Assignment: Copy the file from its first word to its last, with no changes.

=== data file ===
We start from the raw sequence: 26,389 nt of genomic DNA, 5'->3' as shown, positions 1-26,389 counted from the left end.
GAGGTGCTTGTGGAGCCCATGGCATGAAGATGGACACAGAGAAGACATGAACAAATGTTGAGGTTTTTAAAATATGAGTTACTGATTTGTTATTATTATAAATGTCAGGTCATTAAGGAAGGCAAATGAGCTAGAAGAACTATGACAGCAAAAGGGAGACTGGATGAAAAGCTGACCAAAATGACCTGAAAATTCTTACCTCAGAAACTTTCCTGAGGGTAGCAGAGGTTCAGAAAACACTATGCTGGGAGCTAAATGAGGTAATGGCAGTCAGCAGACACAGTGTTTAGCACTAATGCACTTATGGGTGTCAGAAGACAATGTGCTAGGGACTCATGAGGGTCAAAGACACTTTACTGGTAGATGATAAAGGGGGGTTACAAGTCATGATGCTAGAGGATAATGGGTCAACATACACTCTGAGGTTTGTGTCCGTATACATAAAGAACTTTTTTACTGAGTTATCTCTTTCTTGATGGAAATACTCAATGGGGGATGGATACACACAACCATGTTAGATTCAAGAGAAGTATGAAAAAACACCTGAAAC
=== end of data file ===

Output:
We start from the raw sequence: 26,389 nt of genomic DNA, 5'->3' as shown, positions 1-26,389 counted from the left end.
GAGGTGCTTGTGGAGCCCATGGCATGAAGATGGACACAGAGAAGACATGAACAAATGTTGAGGTTTTTAAAATATGAGTTACTGATTTGTTATTATTATAAATGTCAGGTCATTAAGGAAGGCAAATGAGCTAGAAGAACTATGACAGCAAAAGGGAGACTGGATGAAAAGCTGACCAAAATGACCTGAAAATTCTTACCTCAGAAACTTTCCTGAGGGTAGCAGAGGTTCAGAAAACACTATGCTGGGAGCTAAATGAGGTAATGGCAGTCAGCAGACACAGTGTTTAGCACTAATGCACTTATGGGTGTCAGAAGACAATGTGCTAGGGACTCATGAGGGTCAAAGACACTTTACTGGTAGATGATAAAGGGGGGTTACAAGTCATGATGCTAGAGGATAATGGGTCAACATACACTCTGAGGTTTGTGTCCGTATACATAAAGAACTTTTTTACTGAGTTATCTCTTTCTTGATGGAAATACTCAATGGGGGATGGATACACACAACCATGTTAGATTCAAGAGAAGTATGAAAAAACACCTGAAAC